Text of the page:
Urology for Children

With offices in Voorhees, Washington Township, and Camden, NJ, and Bethlehem, Langhorne, and Willow Grove, PA, Urology for Children, LLC, is dedicated to providing children in the Philadelphia and South Jersey area with state-of-the-art treatments for urological conditions.

A Pediatric Urologist is a surgeon who can diagnose, treat, and manage children's urinary and genital problems. He or she must have had at least four years of medical school, one year of surgical internship, at least three additional years of residency training in general urology, and at least one additional year of fellowship training in pediatric urology.

For more information about our doctors, please see Our Physicians page.

All other pages of our website can be accessed from the left navigation bar. We hope you find this information helpful in your health care decisions. Please contact us for an appointment.

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Antenatal Hydronephrosis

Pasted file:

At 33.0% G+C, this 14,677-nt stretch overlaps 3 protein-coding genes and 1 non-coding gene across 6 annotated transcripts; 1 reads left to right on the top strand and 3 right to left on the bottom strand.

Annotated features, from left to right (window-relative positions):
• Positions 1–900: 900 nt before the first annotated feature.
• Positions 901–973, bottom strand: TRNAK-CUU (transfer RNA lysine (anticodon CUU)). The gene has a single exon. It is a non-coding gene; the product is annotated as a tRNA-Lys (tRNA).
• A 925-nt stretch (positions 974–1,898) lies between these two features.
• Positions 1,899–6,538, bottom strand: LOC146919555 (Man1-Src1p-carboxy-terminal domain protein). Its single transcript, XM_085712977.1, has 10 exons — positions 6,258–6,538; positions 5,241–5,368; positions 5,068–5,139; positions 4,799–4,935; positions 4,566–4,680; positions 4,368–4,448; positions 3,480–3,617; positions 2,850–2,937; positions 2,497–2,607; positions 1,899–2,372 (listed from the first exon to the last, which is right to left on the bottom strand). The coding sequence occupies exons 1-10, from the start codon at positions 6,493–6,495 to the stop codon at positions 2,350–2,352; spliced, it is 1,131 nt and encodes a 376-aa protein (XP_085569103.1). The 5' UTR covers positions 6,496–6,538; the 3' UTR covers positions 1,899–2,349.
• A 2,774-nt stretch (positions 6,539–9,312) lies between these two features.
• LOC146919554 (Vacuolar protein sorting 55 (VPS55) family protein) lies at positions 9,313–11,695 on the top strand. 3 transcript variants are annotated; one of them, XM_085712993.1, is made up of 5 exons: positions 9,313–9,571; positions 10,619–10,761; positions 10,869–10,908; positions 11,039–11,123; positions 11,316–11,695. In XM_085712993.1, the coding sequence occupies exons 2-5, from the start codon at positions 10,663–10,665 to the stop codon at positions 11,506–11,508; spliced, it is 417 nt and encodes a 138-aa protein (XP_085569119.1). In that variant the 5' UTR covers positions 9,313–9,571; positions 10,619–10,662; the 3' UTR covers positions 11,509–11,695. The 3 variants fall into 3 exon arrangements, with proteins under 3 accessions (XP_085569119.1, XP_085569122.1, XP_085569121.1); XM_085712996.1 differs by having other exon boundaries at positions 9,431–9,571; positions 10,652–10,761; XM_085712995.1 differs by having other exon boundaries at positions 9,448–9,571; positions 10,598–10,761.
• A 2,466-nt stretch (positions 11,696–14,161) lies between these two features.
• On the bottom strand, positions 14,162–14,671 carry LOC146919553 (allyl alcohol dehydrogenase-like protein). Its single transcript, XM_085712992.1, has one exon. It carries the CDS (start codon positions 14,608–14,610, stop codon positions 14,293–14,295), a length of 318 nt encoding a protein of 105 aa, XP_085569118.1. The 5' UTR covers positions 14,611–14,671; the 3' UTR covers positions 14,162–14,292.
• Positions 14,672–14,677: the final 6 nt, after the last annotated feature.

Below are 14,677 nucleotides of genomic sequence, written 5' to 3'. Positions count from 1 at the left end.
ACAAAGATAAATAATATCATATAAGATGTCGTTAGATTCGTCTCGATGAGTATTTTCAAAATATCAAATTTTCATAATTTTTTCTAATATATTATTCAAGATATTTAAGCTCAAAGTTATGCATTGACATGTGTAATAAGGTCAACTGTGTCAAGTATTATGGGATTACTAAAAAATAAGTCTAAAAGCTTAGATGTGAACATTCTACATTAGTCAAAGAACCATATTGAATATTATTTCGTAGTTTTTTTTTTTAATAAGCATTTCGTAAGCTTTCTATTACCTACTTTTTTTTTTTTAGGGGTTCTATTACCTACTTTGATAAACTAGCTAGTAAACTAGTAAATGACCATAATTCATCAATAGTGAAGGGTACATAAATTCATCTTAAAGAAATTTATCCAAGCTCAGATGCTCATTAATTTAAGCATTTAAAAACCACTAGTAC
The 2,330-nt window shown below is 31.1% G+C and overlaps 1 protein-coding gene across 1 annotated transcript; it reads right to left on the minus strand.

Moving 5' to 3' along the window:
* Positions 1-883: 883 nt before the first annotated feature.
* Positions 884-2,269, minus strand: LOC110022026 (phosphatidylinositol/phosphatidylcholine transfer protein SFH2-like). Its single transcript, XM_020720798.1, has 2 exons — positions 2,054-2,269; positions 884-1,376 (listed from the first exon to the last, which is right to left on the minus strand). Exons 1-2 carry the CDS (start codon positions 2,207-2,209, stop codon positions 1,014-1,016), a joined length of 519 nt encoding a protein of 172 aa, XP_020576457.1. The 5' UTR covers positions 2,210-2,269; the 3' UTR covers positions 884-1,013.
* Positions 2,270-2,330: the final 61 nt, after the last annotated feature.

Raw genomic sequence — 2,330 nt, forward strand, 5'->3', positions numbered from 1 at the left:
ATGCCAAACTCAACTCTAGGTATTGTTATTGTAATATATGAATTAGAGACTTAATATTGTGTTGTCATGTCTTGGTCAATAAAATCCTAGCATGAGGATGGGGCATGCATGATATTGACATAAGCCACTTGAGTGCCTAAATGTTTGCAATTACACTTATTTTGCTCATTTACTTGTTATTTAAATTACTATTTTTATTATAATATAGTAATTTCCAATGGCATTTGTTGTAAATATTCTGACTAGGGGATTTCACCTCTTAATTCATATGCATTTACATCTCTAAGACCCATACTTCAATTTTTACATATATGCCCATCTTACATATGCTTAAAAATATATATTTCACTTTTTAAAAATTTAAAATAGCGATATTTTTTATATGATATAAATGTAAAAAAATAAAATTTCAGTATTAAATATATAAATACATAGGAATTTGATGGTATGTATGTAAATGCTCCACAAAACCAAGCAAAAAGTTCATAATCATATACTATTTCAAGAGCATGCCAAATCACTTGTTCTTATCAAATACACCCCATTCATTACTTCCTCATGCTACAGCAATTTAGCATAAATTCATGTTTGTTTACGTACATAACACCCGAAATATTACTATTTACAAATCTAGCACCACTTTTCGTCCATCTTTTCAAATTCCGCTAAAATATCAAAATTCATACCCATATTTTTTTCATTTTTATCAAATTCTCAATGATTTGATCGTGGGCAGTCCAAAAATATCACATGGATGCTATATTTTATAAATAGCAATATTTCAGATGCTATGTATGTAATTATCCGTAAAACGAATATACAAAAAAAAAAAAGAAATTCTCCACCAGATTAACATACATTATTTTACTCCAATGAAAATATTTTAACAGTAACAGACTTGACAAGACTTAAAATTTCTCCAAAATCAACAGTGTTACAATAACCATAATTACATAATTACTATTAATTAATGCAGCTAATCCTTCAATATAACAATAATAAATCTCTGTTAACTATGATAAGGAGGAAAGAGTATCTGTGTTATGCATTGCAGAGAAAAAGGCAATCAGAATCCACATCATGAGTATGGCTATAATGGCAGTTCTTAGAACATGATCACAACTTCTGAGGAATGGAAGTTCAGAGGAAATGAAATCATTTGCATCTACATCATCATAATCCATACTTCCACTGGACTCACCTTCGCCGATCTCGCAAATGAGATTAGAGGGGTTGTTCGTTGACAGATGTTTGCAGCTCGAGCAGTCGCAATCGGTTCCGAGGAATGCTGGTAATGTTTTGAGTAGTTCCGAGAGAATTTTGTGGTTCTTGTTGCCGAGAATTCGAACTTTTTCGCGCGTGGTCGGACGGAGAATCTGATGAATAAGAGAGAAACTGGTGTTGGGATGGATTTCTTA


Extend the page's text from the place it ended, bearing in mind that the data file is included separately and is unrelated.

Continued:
The anomalous development of the urinary tract can now be recognized in utero, thereby prompting and permitting the evaluation of congenital uropathies prior to the onset of complications or symptomatology. The widespread use of screening maternal and fetal ultrasonography (US) has understandably revolutionized the specialty of pediatric urology. In the recent past most children with congenital uropathies presented with an abdominal mass, sepsis or
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What is hematuria? Hematuria is blood in the urine. This can be gross or seen by the eye. It may also be microscopic or only seen by a microscope. What are the causes? There are multiple causes of hematuria.  The most common include: post strep glomerulonephritis, urinary tract infection, trauma, kidney stones, idiopathic urethrorraghia, or benign familial hematuria.  Other causes include: meatal stenosis, idiopathic
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The Circumcision Mystique

The Circumcision Mystique: To Cut or Not to Cut, Is That the Question? Circumcision remains the most commonly performed procedure in the United States. It has also been the subject of intense controversy in terms of opinions for and against routine newborn circumcision. In 1975 the American Academy of Pediatrics (AAP) amended their 1971 policy by stating “there is no absolute medical indication for
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